Three times today I’ve gone to the window
to see what’s happening outside.
I know I’m to blame
but I hope there might be someone else
who’ll look out at the same time,
searching for another
who accepts their share of the fault.
No one’s there and I feel like an astronomer
hunting a dim, misty star
with an out of focus telescope
that he swivels around endlessly
while the star grows steadily fainter.
I know I’m to blame, but I want somebody
to blot out my guilt for just a moment,
like a cloud drifting across a mountain top
and then moving on. My heart’s been stolen
and replaced by a stone; I want to give it,
but the chunky block’s too heavy to lift.
I’ve hung a curtain over my bookshelves;
all those words have given us nothing
and rules and ethics drift away
even if we’ve ever read them.
I’ve unplugged the laptop
and shoved it far back under the sofa,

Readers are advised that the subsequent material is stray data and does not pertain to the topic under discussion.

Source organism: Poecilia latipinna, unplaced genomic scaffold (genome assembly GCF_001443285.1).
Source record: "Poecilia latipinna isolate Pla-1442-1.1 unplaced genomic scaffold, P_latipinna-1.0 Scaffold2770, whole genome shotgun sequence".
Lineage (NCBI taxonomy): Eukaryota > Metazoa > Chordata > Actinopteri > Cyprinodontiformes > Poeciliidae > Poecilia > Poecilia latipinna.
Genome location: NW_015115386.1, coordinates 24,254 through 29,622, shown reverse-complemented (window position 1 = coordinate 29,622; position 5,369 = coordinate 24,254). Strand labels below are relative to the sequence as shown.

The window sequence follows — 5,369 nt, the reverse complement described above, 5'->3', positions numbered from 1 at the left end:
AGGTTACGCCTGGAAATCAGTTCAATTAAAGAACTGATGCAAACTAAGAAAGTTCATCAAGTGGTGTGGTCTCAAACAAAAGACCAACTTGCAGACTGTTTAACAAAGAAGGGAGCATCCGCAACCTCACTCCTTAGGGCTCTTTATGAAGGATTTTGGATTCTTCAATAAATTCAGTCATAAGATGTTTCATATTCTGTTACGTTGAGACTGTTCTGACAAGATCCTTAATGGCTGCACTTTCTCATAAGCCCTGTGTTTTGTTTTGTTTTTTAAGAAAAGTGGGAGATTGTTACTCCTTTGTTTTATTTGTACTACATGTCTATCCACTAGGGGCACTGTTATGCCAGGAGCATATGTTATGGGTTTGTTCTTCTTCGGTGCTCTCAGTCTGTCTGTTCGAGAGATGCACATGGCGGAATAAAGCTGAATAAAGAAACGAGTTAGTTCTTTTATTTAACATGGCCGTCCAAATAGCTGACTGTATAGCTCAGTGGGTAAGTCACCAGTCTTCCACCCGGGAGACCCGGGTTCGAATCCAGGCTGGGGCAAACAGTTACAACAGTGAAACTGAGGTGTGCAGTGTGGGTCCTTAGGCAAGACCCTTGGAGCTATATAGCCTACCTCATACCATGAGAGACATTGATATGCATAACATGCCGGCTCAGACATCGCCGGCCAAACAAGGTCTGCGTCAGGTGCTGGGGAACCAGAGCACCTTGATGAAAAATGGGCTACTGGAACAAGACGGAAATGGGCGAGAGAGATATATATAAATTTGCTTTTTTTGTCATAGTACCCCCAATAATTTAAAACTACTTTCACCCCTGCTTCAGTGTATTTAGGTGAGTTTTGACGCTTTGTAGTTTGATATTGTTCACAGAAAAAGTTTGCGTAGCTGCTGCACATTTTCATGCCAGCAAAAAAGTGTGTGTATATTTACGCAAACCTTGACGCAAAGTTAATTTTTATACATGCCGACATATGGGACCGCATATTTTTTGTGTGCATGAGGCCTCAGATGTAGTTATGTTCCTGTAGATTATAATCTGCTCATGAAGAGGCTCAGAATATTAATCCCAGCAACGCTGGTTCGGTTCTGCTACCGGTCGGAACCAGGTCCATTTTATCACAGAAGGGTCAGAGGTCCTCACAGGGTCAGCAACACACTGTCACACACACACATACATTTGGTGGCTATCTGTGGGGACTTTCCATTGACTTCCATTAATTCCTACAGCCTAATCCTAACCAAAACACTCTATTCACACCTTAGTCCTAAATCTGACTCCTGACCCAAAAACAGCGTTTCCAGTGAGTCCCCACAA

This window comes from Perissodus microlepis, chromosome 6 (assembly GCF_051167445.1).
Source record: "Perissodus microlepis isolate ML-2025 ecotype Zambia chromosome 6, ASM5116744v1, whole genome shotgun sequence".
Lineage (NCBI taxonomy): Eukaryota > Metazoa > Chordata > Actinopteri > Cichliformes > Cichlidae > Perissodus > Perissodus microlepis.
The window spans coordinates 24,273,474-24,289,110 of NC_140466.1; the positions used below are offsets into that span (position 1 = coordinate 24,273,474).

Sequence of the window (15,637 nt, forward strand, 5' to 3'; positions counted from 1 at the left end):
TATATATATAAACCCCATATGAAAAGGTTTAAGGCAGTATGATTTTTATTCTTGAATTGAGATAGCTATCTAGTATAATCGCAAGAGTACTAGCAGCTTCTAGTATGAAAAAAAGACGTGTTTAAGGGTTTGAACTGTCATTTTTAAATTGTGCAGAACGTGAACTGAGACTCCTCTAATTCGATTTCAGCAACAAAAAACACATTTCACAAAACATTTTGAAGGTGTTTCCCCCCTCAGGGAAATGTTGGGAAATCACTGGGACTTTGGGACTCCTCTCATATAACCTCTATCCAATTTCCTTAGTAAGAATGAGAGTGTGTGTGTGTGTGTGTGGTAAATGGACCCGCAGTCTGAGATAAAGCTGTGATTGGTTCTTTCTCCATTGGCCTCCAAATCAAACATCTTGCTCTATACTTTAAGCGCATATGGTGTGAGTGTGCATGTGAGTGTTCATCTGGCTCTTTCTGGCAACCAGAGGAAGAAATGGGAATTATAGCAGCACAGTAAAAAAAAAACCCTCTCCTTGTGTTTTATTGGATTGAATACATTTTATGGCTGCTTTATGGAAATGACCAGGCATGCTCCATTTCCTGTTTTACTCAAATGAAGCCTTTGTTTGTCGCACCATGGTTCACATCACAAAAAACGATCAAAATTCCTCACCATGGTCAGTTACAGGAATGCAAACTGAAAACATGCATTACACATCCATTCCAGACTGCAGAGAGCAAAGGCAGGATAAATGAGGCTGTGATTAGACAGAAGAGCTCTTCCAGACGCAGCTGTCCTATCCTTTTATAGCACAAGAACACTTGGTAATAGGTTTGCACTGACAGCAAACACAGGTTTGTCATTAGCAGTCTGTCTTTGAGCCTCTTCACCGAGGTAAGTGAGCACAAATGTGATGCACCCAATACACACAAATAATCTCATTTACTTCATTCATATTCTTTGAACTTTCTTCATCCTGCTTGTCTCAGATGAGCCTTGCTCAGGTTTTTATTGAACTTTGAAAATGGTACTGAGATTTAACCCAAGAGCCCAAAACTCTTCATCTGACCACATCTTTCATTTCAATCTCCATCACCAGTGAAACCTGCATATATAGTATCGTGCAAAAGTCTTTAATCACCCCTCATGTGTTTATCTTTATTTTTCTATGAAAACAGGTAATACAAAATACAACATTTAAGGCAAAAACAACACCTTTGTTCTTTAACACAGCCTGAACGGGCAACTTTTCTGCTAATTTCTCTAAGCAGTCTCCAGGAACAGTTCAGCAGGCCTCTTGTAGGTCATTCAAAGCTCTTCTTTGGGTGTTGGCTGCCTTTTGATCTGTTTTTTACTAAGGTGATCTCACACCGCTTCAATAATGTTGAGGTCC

draped a towel over the television
and glued all my CDs shut as well,
but I can’t lock out what’s already inside.
The guilt is pouring out from everything;
it overflows the table
and loads my limbs like sodden branches.
Many times I’ve seen us falling through the floor,
tumbling and spinning over and over
while we try to hold on
and save ourselves from the gaping drop.
It’s not too late, I know, but we have to make a start;
it’s time to head back to the window.
(from “The God in the Box”, Agàpe Publications, 2003)
Poetry, poem, speculative poetry, science fiction poetry, Australian poetry, British poetry